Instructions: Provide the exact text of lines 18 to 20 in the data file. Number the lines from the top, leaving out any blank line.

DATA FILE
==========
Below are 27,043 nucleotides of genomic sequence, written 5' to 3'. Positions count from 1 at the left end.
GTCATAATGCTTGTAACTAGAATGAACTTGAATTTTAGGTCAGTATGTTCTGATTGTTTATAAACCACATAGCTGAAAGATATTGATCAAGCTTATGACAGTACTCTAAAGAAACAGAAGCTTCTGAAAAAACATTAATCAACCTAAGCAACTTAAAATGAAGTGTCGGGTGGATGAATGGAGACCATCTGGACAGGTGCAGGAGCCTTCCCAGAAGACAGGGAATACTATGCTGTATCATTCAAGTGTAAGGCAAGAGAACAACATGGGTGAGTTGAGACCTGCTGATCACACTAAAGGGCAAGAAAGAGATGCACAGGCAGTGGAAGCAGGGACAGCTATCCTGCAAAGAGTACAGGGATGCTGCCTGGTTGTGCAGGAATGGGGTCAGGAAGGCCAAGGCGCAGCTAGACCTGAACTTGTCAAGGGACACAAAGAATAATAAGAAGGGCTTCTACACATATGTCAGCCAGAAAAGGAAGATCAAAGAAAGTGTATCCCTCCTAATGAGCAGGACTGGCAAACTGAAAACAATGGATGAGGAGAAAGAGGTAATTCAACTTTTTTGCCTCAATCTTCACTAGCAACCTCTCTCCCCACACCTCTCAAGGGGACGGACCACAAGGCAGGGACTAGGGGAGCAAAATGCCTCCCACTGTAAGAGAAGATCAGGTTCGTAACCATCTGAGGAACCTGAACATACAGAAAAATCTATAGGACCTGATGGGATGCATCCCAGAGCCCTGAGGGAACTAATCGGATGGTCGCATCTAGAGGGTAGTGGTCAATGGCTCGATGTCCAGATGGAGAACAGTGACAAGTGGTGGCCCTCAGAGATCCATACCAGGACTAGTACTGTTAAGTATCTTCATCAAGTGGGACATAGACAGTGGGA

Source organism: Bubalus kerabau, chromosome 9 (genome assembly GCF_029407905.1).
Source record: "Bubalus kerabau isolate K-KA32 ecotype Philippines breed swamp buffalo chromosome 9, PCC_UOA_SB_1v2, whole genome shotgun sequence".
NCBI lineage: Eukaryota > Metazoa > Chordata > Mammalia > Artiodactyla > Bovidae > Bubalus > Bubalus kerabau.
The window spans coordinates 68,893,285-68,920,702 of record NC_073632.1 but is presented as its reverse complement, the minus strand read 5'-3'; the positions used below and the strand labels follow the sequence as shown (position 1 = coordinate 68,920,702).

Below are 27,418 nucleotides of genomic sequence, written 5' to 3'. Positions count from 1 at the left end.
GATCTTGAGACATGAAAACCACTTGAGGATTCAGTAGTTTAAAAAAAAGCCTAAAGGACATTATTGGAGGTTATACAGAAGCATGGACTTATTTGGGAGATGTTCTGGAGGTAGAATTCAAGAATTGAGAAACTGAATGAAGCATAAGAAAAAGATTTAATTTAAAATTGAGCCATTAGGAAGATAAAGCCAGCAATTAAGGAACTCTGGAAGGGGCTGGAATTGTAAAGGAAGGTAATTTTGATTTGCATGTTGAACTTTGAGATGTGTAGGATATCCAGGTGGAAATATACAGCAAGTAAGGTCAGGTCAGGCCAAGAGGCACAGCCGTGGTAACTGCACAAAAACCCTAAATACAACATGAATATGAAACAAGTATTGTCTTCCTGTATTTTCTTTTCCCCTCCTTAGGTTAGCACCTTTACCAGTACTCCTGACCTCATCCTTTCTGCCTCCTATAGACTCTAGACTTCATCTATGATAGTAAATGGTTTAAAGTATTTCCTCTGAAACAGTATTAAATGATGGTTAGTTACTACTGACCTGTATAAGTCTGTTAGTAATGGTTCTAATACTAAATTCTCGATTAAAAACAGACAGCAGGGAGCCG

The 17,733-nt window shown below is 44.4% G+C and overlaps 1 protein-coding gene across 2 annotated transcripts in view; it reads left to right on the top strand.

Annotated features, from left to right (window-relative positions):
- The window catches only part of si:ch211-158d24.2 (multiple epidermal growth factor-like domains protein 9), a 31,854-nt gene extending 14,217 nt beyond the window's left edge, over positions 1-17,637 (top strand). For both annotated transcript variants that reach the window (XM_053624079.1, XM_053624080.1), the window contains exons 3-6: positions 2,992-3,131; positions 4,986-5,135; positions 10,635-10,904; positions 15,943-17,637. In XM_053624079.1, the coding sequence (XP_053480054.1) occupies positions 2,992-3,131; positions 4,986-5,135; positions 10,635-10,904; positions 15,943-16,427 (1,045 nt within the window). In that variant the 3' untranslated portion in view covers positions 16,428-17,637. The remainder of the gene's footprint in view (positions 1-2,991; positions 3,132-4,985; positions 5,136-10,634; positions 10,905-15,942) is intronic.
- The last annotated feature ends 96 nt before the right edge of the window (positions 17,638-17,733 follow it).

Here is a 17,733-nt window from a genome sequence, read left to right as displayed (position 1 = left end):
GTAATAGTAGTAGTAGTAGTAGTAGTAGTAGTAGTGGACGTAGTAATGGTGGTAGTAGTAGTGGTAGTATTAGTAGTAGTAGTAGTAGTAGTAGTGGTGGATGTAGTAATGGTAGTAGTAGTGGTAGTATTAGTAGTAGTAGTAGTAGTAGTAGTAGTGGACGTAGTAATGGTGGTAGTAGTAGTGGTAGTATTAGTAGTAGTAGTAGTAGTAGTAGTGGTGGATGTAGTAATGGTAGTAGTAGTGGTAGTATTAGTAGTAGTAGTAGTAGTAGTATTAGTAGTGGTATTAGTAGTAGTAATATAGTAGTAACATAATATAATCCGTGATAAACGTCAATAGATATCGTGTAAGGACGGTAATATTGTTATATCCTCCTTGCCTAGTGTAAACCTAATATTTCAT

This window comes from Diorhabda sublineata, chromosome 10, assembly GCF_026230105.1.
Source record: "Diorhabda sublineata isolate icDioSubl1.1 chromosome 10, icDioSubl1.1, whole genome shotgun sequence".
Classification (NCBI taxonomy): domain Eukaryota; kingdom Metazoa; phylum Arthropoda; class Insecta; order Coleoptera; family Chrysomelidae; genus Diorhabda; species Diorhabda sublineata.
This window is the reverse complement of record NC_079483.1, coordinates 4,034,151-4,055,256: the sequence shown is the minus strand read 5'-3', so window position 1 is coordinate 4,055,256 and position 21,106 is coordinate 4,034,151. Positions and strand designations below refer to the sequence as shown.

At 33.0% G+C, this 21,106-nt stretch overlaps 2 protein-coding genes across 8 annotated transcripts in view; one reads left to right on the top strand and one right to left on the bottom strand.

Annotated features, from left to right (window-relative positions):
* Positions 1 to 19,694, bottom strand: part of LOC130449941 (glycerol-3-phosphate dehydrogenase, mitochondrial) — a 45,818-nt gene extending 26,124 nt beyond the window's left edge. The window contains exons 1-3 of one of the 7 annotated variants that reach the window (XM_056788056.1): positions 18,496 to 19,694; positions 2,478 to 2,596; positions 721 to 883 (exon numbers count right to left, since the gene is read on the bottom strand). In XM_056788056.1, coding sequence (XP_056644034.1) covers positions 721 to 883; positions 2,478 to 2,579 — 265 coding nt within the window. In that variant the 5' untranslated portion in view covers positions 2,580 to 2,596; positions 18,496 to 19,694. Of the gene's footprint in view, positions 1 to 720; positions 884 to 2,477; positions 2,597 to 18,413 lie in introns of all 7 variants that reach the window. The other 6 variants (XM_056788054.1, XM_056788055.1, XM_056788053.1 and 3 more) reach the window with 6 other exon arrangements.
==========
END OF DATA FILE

This window is the reverse complement of record NC_079483.1, coordinates 4,034,151-4,055,256: the sequence shown is the minus strand read 5'-3', so window position 1 is coordinate 4,055,256 and position 21,106 is coordinate 4,034,151. Positions and strand designations below refer to the sequence as shown.

At 33.0% G+C, this 21,106-nt stretch overlaps 2 protein-coding genes across 8 annotated transcripts in view; one reads left to right on the top strand and one right to left on the bottom strand.

Annotated features, from left to right (window-relative positions):